ILSOYADVISOR POST

5 Tips to Cover All the Cover Crop Bases

Submitted by Illinois Farm Bureau

Managing nutrients on farms can be accomplished in different ways, depending on what farmers each have to work with in their fields. Farmers can certainly learn from each other, too, what works and what doesn’t. Illinois Farm Bureau (IFB) has a program that helps with that exchange.

IFB’s Nutrient Stewardship Grant Program this year features 21 projects across 28 counties, and county Farm Bureaus are hosting field days to showcase how farmers improve soil health and water quality to address the Nutrient Loss Reduction Strategy (NLRS) in the state.

The first three events were held this spring in Jefferson/Franklin counties, Sangamon County and Richland/Lawrence counties featuring cover crop use in watersheds. Here are some of the tips from the field days that could be useful for farmers, along with ideas of where to go for assistance if you want to try implementing some of these successful strategies.

Tip 1. Be patient.

Planting cover crops is a learn-what-works-as-you-go exercise. Most farmers speaking at the events found that after a few years, they see erosion control and weed suppression, followed by better soil health, greater water-holding capacity and reduced compaction, all at little added cost.

One area that requires patience is with finding the best timing for cover crop planting. One solution is to aerial seed into standing crops from a helicopter. Try dropping cover crop seed on a soybean field when the leaves turn yellow. Seed will land on bean leaves and fall to the soil when the leaves drop. In addition, some farmers prefer to plant corn or soybeans into green cover crops rather than planting after cover crop termination.

Tip 2. Use the right seed mix for the right purpose.

Farmers say that after several years planting cover crops, the increase in organic matter becomes evident and is partly due to seed selection and seed mix.

For example, if adding nitrogen to your soils is a goal, consider a proven 13-way seed mix of cow peas, sunn hemp, cahaba vetch, yellow sweet clover, crimson clover, sorghum sudan grass, millet, oats, rapeseed, turnips, sunflowers, buckwheat and phacella.

Want to attract bees? Adding canola to a rye and tillage radish mix will do the trick.

Finally, choose quality seed if you want to maximize the nutrient contribution to the soil.

Tip 3. Consider continuous cover to stop erosion in watersheds.

Several farmers at the field days so far list continuous cover as one of the best ways to stop erosion in their respective fields located in Illinois watersheds. Flat fields, especially near creeks and rivers that top their banks in the spring, will keep hold of the soil with a cover of cereal rye or wheat. Terminating the cover crop just prior to planting may maximize erosion control and limit nutrient loss in priority watersheds and help meet NLRS targeted objectives.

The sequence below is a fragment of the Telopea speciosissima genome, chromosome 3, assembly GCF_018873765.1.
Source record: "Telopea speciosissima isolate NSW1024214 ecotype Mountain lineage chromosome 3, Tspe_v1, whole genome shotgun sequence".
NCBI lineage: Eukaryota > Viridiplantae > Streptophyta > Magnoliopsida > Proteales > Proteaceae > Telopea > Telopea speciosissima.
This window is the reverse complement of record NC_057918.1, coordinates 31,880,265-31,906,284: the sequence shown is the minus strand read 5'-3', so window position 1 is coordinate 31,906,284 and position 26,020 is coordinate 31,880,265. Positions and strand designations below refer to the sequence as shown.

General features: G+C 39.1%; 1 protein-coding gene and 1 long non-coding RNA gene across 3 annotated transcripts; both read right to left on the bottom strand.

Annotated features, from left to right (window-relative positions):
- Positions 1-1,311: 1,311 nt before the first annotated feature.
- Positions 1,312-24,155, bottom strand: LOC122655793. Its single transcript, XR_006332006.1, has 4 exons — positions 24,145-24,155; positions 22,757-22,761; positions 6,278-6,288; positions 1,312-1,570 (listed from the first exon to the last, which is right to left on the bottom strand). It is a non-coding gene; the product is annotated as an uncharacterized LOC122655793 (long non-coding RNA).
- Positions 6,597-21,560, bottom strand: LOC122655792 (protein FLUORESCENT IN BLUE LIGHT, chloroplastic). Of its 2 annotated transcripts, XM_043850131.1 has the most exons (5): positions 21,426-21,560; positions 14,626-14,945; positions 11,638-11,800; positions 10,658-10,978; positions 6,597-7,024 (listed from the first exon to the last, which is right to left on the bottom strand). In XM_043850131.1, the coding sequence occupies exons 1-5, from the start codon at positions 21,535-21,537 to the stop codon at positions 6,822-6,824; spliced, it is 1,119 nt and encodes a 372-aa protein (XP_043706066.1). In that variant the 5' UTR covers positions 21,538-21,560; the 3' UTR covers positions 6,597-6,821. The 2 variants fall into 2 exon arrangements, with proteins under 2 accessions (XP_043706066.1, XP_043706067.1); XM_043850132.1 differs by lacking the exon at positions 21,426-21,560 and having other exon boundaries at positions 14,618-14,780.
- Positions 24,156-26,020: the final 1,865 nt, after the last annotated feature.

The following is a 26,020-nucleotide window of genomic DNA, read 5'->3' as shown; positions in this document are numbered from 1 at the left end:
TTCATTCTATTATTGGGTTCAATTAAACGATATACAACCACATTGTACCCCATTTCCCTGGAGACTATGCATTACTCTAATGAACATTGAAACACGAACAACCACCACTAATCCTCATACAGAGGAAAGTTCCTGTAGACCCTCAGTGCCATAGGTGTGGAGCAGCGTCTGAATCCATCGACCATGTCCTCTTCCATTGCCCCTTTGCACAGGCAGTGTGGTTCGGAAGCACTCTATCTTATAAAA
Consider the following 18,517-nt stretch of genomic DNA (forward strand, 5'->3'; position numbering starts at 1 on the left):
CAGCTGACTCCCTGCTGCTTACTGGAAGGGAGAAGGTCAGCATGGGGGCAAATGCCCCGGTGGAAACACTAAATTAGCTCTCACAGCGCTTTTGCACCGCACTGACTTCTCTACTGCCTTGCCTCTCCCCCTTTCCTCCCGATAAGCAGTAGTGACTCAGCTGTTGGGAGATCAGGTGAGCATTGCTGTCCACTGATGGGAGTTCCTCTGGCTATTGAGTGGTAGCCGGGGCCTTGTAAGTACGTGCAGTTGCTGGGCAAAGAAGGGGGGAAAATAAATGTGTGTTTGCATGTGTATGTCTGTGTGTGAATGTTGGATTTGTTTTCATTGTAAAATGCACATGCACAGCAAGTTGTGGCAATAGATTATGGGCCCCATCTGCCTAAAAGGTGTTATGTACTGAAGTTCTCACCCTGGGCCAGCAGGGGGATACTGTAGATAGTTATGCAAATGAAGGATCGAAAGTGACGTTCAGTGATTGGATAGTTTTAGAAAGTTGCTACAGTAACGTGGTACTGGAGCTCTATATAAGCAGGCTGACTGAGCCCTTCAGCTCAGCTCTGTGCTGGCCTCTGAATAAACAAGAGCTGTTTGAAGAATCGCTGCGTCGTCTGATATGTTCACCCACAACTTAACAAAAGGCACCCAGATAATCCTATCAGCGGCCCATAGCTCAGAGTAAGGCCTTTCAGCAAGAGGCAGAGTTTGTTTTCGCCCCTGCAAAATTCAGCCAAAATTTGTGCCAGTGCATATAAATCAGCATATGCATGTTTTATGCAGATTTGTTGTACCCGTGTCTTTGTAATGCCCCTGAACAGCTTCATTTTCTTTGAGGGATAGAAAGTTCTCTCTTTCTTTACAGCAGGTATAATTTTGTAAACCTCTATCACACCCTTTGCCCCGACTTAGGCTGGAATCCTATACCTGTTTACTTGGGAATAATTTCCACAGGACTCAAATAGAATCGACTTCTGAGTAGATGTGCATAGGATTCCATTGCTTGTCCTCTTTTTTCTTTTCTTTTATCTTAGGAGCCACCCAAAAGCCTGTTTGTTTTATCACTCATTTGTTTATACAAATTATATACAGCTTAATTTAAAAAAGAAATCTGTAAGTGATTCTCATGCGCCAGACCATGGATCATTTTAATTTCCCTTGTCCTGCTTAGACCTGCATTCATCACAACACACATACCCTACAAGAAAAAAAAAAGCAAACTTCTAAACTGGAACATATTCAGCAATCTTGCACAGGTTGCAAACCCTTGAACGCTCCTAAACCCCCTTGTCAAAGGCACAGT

Tip 4. Minimize disturbance to improve water quality.

Better soil health has been proven to lead to better water quality. Making small changes to help enrich the soil with cover crops can bring on big long-term changes that include increased soil biodiversity and viable living root structures that will minimize soil disturbance and runoff.

Conservation best management practices (BMPs) are documented in watersheds to reduce sediment and nutrient flow and prevent algal blooms, so communities get better quality water.

Tip 5. Take advantage of available assistance.

Contact your county Farm Bureau, local USDA service office or soil and water conservation district to explore what cost-share dollars or grants might be available in your area to implement cover crop practices. Create a nutrient-management plan and continue to increase the number of acres using BMPs on your farm to improve soil health practices and reduce tillage.

Consider adding field borders and buffers, grass waterways and strips and other practices that filter field runoff as well. Funding assistance may be available through USDA’s Natural Resource Conservation Service (NRCS) or explore the Illinois Environmental Protection Agency’s 319 program or USDA’s Conservation Stewardship Program for other sources.

By funding conservation practice implementation, these and other programs reduce the nitrogen, phosphorus and sediment runoff into our waterways so we can help meet NLRS goals.

 

To learn more about the 2021 Illinois Farm Bureau Nutrient Stewardship Field Days, including where field days will be held this summer, click here.




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